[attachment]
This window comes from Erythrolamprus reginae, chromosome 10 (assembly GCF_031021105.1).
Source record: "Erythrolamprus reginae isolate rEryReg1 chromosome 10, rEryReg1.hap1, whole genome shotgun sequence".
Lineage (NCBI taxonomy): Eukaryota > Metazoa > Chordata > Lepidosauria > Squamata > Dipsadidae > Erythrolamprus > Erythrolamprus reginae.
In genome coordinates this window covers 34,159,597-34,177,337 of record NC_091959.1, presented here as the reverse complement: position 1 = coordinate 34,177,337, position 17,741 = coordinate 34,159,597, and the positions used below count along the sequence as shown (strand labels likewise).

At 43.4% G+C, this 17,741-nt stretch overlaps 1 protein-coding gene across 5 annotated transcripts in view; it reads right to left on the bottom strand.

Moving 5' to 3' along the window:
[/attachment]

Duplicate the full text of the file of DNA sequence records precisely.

This window comes from Erythrolamprus reginae, chromosome 10 (assembly GCF_031021105.1).
Source record: "Erythrolamprus reginae isolate rEryReg1 chromosome 10, rEryReg1.hap1, whole genome shotgun sequence".
Lineage (NCBI taxonomy): Eukaryota > Metazoa > Chordata > Lepidosauria > Squamata > Dipsadidae > Erythrolamprus > Erythrolamprus reginae.
In genome coordinates this window covers 34,159,597-34,177,337 of record NC_091959.1, presented here as the reverse complement: position 1 = coordinate 34,177,337, position 17,741 = coordinate 34,159,597, and the positions used below count along the sequence as shown (strand labels likewise).

At 43.4% G+C, this 17,741-nt stretch overlaps 1 protein-coding gene across 5 annotated transcripts in view; it reads right to left on the bottom strand.

Moving 5' to 3' along the window: